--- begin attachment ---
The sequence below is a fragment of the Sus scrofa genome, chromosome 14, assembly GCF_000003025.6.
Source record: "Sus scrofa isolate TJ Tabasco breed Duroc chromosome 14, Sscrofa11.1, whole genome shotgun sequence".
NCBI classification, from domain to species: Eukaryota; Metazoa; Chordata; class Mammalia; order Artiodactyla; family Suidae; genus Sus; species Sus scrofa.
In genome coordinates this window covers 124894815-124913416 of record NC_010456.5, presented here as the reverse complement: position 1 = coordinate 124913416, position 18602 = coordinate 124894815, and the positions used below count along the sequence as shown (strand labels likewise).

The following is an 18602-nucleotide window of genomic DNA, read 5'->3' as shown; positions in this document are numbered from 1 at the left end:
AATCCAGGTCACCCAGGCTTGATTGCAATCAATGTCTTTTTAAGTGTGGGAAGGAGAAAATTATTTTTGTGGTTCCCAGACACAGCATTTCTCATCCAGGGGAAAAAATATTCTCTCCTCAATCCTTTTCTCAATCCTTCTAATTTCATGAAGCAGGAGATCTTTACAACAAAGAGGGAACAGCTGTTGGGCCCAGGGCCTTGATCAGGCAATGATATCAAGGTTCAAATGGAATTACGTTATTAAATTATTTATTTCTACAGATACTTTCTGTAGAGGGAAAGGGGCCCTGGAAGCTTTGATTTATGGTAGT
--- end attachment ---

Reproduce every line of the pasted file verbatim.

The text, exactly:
The sequence below is a fragment of the Sus scrofa genome, chromosome 14, assembly GCF_000003025.6.
Source record: "Sus scrofa isolate TJ Tabasco breed Duroc chromosome 14, Sscrofa11.1, whole genome shotgun sequence".
NCBI classification, from domain to species: Eukaryota; Metazoa; Chordata; class Mammalia; order Artiodactyla; family Suidae; genus Sus; species Sus scrofa.
In genome coordinates this window covers 124894815-124913416 of record NC_010456.5, presented here as the reverse complement: position 1 = coordinate 124913416, position 18602 = coordinate 124894815, and the positions used below count along the sequence as shown (strand labels likewise).

The following is an 18602-nucleotide window of genomic DNA, read 5'->3' as shown; positions in this document are numbered from 1 at the left end:
AATCCAGGTCACCCAGGCTTGATTGCAATCAATGTCTTTTTAAGTGTGGGAAGGAGAAAATTATTTTTGTGGTTCCCAGACACAGCATTTCTCATCCAGGGGAAAAAATATTCTCTCCTCAATCCTTTTCTCAATCCTTCTAATTTCATGAAGCAGGAGATCTTTACAACAAAGAGGGAACAGCTGTTGGGCCCAGGGCCTTGATCAGGCAATGATATCAAGGTTCAAATGGAATTACGTTATTAAATTATTTATTTCTACAGATACTTTCTGTAGAGGGAAAGGGGCCCTGGAAGCTTTGATTTATGGTAGT